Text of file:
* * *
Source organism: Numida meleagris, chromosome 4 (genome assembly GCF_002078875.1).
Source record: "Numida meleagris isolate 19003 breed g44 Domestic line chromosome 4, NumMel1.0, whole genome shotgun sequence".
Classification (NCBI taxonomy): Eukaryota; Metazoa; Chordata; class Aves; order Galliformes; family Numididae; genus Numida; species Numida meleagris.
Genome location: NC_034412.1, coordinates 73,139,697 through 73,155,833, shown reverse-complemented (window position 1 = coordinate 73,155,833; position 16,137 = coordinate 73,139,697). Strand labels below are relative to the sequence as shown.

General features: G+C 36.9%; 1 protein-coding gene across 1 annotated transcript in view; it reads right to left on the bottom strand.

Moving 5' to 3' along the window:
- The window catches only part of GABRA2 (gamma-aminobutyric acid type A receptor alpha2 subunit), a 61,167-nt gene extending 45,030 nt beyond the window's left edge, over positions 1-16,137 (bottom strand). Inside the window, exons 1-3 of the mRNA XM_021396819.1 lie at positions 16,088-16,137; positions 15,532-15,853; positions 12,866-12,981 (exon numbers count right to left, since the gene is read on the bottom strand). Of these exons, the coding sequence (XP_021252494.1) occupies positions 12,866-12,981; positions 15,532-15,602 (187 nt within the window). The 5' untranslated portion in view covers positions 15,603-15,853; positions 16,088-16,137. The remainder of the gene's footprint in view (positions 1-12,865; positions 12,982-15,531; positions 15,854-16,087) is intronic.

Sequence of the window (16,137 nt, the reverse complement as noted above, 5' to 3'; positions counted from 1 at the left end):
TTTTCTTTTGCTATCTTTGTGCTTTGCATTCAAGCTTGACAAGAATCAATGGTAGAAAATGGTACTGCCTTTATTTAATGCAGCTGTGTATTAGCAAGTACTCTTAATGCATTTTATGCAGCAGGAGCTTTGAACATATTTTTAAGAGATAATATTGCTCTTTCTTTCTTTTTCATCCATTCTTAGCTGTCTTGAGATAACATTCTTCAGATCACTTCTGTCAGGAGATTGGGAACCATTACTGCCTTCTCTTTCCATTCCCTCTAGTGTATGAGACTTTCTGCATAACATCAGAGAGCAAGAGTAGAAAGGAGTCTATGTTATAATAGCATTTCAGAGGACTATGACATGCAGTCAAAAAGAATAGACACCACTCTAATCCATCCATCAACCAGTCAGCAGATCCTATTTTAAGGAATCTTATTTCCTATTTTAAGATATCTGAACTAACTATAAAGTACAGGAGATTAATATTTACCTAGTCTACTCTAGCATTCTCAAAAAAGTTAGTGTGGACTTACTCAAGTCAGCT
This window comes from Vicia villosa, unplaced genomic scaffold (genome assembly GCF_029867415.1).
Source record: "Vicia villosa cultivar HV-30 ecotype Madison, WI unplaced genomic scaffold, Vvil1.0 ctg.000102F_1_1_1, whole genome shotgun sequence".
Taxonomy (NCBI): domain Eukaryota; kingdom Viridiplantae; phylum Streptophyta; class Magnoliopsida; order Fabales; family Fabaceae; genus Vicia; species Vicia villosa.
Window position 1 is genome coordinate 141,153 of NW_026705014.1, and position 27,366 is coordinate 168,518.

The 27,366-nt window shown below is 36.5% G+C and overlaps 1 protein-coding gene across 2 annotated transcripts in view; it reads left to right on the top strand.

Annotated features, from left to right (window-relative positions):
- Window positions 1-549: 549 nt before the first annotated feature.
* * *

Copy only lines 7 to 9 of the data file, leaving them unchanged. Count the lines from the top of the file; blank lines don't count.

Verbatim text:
- The window catches only part of GABRA2 (gamma-aminobutyric acid type A receptor alpha2 subunit), a 61,167-nt gene extending 45,030 nt beyond the window's left edge, over positions 1-16,137 (bottom strand). Inside the window, exons 1-3 of the mRNA XM_021396819.1 lie at positions 16,088-16,137; positions 15,532-15,853; positions 12,866-12,981 (exon numbers count right to left, since the gene is read on the bottom strand). Of these exons, the coding sequence (XP_021252494.1) occupies positions 12,866-12,981; positions 15,532-15,602 (187 nt within the window). The 5' untranslated portion in view covers positions 15,603-15,853; positions 16,088-16,137. The remainder of the gene's footprint in view (positions 1-12,865; positions 12,982-15,531; positions 15,854-16,087) is intronic.

Sequence of the window (16,137 nt, the reverse complement as noted above, 5' to 3'; positions counted from 1 at the left end):
TTTTCTTTTGCTATCTTTGTGCTTTGCATTCAAGCTTGACAAGAATCAATGGTAGAAAATGGTACTGCCTTTATTTAATGCAGCTGTGTATTAGCAAGTACTCTTAATGCATTTTATGCAGCAGGAGCTTTGAACATATTTTTAAGAGATAATATTGCTCTTTCTTTCTTTTTCATCCATTCTTAGCTGTCTTGAGATAACATTCTTCAGATCACTTCTGTCAGGAGATTGGGAACCATTACTGCCTTCTCTTTCCATTCCCTCTAGTGTATGAGACTTTCTGCATAACATCAGAGAGCAAGAGTAGAAAGGAGTCTATGTTATAATAGCATTTCAGAGGACTATGACATGCAGTCAAAAAGAATAGACACCACTCTAATCCATCCATCAACCAGTCAGCAGATCCTATTTTAAGGAATCTTATTTCCTATTTTAAGATATCTGAACTAACTATAAAGTACAGGAGATTAATATTTACCTAGTCTACTCTAGCATTCTCAAAAAAGTTAGTGTGGACTTACTCAAGTCAGCT